The Jays bullpen will be a work in progress throughout the season. Injuries and ineffectiveness will create the need for depth when a team least expects it. The Jays have done a good job of acquiring high upside candidates that can contribute now or down the road. For the final two spots, I’m going to split my vote. I think one of Schultz or Tepera will make the team, coupled with one of the high upside veteran signings. I need to poop or get off the commode, so I’ll go with Schultz and a hopefully rejuvenated Soriano.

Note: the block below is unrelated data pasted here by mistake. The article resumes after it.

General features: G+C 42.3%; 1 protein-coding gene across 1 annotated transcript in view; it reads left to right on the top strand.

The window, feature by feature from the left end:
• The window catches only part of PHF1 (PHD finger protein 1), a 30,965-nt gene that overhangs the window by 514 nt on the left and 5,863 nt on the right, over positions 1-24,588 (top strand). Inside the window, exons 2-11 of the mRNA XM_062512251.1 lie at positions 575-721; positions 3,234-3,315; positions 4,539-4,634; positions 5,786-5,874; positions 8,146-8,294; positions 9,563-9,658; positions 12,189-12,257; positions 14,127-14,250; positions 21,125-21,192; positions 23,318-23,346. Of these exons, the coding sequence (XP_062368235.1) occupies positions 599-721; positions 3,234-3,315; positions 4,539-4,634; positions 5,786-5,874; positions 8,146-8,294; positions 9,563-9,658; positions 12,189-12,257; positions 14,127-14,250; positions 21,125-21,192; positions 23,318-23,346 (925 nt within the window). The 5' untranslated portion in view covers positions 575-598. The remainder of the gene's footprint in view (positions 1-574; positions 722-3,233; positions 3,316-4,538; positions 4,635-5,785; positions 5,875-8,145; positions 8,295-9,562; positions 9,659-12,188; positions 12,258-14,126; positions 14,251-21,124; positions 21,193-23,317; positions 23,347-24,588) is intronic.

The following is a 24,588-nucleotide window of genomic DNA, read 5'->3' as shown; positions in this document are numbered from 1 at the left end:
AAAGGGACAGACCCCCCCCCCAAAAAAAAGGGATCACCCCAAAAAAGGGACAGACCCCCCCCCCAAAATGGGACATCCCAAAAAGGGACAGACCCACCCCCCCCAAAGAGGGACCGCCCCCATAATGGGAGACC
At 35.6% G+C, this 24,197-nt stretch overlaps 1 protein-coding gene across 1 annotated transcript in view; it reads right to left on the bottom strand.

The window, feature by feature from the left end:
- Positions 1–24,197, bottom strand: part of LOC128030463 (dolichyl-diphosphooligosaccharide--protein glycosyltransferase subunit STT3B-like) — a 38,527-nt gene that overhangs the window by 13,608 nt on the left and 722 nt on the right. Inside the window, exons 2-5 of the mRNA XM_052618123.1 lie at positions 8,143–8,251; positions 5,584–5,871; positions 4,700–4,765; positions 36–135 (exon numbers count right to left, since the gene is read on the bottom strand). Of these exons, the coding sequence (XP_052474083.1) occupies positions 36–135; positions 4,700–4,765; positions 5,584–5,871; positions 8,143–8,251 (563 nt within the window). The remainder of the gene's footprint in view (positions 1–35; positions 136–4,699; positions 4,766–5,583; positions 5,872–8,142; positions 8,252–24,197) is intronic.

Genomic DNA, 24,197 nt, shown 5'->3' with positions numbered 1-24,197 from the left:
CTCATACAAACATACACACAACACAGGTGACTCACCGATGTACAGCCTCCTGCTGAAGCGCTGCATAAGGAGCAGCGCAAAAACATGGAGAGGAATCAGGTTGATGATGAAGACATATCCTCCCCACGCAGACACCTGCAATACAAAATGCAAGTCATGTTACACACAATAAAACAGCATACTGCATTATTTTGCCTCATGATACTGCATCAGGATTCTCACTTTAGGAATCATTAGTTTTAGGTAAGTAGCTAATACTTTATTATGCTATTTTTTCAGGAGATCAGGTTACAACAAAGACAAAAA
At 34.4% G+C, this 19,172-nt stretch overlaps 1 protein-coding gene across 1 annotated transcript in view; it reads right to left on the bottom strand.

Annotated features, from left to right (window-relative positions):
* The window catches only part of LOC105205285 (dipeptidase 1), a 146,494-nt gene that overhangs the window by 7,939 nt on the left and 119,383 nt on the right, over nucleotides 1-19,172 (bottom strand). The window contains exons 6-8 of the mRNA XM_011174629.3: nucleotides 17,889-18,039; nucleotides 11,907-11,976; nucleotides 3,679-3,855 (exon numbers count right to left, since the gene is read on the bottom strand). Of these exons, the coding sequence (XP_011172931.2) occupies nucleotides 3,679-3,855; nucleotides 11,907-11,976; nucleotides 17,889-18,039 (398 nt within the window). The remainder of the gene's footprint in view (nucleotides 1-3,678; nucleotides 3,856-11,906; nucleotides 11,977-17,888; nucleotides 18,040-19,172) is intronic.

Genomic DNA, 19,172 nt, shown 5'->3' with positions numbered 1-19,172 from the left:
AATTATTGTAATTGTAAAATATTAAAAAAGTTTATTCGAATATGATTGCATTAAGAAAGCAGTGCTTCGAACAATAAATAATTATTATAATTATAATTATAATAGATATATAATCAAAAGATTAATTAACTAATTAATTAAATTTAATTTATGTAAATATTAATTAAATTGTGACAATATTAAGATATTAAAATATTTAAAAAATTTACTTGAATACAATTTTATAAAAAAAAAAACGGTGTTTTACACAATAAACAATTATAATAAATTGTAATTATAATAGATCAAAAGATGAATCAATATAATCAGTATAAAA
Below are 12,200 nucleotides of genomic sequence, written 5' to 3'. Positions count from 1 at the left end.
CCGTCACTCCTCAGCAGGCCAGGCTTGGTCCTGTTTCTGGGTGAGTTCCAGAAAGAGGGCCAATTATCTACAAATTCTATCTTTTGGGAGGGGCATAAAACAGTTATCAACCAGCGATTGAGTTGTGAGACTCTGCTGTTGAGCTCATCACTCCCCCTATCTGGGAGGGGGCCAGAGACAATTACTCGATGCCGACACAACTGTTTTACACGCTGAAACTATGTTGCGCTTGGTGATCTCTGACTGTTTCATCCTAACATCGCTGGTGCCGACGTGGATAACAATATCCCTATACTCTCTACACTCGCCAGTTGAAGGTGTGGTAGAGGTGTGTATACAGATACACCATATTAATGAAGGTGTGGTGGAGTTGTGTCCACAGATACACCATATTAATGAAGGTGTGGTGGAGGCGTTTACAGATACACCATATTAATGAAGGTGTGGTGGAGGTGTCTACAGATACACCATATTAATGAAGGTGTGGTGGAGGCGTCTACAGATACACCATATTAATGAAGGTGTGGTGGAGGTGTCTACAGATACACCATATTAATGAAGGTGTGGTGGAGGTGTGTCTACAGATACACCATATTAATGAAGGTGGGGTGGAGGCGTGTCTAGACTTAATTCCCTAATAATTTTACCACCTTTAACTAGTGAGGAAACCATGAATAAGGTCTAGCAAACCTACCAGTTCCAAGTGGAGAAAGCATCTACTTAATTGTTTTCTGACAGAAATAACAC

So there you have it: your opening day bullpen will be Roberto Osuna, Drew Storen, Brett Cecil, Aaron Loup, Jesse Chavez, Bo Schultz and (healthy) Rafael Soriano, with a litany of others waiting in the wings should they falter.
I fully expect to be completely wrong, because building a bullpen ain’t easy.
Ed. Note, March 21st- Rafael Soriano has officially retired. So much for that chapter!